Living Out-of-State and Filing for Divorce in New York
Divorce is one of the hardest things that anyone can go through. It can generate a range of anxieties, fears, and frustrations that are not easy to deal with. You may be currently separated from your spouse, but are you ready to take the next step and file for divorce to make the dissolution of your marriage official? The divorce process may be further complicated if you live outside of the state of New York. If you have had to go abroad or out of state for work or for some other reason, it is still possible for you to terminate your marriage. The divorce attorneys at Fass & Greenberg are here to guide you through the process.
The New York Court of Appeals in Rosenstiel v. Rosenstiel held that New York will generally recognize a foreign divorce decree granted to a spouse living out-of-state as a matter of courtesy. Typically, the following requirements must be met in order for the foreign divorce to be recognized:
- Both spouses must receive adequate notice.
- At least one spouse must be physically present in the jurisdiction of the foreign court that is carrying out the divorce (typically, the spouse requesting divorce in the foreign country).
- The responding spouse must also have some type of appearance or acknowledgement to the authority of the foreign court. This third requirement can be satisfied by the responding spouse physically appearing in the foreign court or signing a written response showing agreement to this foreign divorce decision.
According to the Supreme Court of the United States in Williams v. North Carolina, states are required to give full faith and credit to divorce decrees obtained in other states, including ex parte decrees (where the court issuing the divorce only had jurisdiction over one spouse, and the other spouse never appeared in court). However, New York Courts are hesitant to give recognition to ex parte foreign divorce decrees obtained abroad. New York will not recognize ex parte foreign divorce decrees that violate public policy concerns. In Farag v. Farag, the Second Department refused to recognize an ex parte divorce attained by a spouse who was present but not domiciled in the foreign country where the other spouse did not appear and was not properly served with process.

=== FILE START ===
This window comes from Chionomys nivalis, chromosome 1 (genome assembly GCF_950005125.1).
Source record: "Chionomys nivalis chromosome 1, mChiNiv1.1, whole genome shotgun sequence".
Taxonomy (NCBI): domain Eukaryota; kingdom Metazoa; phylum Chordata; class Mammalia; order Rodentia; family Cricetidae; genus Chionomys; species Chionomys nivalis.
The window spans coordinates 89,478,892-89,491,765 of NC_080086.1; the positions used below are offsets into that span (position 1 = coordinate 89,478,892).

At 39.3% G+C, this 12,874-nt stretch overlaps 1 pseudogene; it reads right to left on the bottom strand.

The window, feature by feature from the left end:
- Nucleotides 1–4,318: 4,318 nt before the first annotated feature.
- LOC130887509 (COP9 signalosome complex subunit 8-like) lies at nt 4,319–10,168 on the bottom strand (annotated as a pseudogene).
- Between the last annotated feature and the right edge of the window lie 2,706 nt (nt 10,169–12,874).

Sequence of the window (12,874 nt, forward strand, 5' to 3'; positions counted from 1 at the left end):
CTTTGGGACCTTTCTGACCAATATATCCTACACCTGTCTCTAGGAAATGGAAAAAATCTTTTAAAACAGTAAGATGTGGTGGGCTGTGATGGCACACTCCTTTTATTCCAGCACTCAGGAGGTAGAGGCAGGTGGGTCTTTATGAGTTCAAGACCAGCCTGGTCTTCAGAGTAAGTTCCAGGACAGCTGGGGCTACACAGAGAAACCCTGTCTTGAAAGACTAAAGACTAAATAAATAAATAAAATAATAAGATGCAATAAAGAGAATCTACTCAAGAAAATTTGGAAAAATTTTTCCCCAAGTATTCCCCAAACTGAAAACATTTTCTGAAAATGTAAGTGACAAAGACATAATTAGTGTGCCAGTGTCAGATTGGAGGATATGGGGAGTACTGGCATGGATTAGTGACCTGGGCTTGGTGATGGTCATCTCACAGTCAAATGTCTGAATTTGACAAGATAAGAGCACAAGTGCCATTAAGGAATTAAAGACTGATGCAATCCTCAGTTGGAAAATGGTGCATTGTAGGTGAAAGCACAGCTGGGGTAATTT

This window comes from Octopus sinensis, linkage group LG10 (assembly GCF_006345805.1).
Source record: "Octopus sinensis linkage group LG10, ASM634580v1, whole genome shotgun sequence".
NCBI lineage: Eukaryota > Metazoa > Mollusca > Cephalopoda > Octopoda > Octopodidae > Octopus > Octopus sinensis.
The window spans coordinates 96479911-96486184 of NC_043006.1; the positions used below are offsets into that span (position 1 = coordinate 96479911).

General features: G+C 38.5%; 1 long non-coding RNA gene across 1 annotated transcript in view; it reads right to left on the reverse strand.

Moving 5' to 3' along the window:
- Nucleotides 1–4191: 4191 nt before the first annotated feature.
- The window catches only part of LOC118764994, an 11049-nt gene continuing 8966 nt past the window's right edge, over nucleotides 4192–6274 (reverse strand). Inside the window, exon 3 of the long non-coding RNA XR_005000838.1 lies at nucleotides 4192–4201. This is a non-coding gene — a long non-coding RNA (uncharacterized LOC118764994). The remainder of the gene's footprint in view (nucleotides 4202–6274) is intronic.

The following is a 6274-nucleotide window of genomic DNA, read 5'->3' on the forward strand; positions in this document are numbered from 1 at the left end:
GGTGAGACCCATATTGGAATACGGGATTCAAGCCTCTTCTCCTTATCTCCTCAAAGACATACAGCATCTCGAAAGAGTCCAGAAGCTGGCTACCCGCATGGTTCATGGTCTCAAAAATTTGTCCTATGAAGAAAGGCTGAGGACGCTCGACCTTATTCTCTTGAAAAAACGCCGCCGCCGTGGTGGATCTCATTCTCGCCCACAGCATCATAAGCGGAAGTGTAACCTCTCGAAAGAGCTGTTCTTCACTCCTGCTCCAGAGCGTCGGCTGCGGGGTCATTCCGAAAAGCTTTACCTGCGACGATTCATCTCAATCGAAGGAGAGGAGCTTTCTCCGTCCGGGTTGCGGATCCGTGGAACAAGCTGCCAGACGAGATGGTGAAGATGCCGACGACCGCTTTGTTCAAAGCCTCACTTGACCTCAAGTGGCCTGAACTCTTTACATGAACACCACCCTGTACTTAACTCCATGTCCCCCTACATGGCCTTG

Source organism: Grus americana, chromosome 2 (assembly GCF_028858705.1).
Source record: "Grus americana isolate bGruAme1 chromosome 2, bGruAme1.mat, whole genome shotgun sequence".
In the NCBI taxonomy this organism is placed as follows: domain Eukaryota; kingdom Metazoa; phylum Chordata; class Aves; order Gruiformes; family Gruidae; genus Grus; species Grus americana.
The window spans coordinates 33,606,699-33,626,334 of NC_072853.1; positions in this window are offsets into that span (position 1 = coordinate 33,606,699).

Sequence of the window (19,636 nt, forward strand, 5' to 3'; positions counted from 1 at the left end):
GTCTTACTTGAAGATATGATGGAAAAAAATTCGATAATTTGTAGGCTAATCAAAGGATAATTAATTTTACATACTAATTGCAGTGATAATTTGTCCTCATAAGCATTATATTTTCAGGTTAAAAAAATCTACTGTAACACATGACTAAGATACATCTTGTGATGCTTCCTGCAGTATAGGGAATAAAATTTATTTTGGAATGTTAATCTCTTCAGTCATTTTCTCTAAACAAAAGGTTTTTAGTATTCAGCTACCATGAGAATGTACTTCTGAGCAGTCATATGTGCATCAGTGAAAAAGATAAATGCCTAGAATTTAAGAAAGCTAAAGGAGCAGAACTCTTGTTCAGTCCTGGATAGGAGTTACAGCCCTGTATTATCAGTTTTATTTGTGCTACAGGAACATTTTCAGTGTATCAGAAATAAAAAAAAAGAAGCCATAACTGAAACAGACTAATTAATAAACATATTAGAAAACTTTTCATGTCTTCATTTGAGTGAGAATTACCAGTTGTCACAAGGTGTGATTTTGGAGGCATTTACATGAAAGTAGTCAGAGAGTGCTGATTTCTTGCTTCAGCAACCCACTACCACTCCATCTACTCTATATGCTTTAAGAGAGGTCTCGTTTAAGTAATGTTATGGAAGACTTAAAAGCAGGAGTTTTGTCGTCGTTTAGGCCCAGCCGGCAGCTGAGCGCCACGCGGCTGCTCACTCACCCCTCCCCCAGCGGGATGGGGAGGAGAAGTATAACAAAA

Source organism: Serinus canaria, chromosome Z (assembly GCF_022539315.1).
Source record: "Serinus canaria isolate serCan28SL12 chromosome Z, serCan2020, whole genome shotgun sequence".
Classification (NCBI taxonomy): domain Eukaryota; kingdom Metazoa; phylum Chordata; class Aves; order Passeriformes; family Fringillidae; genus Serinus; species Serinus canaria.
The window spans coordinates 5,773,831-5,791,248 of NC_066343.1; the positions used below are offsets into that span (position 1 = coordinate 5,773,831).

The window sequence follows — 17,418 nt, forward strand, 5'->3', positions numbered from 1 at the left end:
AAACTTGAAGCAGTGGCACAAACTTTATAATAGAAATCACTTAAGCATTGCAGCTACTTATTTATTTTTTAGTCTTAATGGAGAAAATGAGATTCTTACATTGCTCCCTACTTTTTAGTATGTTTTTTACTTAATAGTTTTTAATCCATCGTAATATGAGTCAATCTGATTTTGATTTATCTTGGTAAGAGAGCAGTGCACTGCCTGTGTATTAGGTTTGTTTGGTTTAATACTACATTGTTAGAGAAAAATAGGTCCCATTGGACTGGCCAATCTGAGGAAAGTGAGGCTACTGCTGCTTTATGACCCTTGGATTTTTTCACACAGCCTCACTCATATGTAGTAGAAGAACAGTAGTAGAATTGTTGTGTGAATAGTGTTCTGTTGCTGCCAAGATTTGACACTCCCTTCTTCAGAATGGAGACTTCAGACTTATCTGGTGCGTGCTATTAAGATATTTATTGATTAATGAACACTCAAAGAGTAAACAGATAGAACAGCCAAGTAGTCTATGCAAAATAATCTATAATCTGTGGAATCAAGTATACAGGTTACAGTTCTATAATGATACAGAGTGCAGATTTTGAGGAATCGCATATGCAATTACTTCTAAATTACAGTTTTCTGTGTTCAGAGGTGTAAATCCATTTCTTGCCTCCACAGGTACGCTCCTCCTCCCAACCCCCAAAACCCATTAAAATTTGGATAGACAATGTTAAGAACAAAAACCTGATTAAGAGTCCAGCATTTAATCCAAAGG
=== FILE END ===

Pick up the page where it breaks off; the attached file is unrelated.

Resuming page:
New York follows the divisible divorce doctrine, and therefore a valid divorce obtained in a foreign jurisdiction dissolves the marriage but will not distribute property or decide any ancillary relief, such as support, child custody, or counsel fees. Either party may then bring an action to enforce the equitable distribution of property or support in New York. Recently, in Bernhardt v. Schneider, the Appellate Division of the Supreme Court of New York emphasized that “an ex parte foreign divorce decree cannot divest the nonappearing spouse of his or her rights” pursuant to New York marital property.
It is also possible to file for divorce within the New York State Court System if you live out of state or in a foreign country. You may want to file for divorce in New York if you have real property in the state or because of the way the state handles certain matters (for example, New York courts often grant more favorable child support awards). For this to be possible, at least one spouse must satisfy the residency requirement as laid out in the Domestic Relations Law Section 230. A spouse can satisfy the residency requirement in several ways:
- At least one spouse has been living in New York continuously for at least two years before the divorce case is started; or
- At least one spouse has been living in New York continuously for at least one year before the divorce case is started and (1) you got married in New York, or (2) you lived together in New York as a married couple, or (3) the grounds for your divorce happened in New York; or
- Both spouses are residents of New York on the day the divorce is started and the grounds for your divorce happened in New York.
Wherever you may be situated in the world, it is crucial that you hire a divorce lawyer to ensure that your rights and interests are protected. You must re-build your life wherever you are, and to allow you to move forward, you must ensure that your marriage has been properly dissolved. It is important to be sure that the divorce is in fact recognized by both U.S. authorities and the courts of your host country. At Fass & Greenberg, we have the necessary knowledge of divorce law to help guide you through the process. If you need to get a divorce from an overseas location, you should speak to the Garden City divorce attorneys at Fass & Greenberg.
There are other considerations in obtaining an out-of-state divorce which include how and when you apply for other relief in New York State (such as custody, maintenance, child support, and equitable distribution). We will cover this topic in a separate blog post.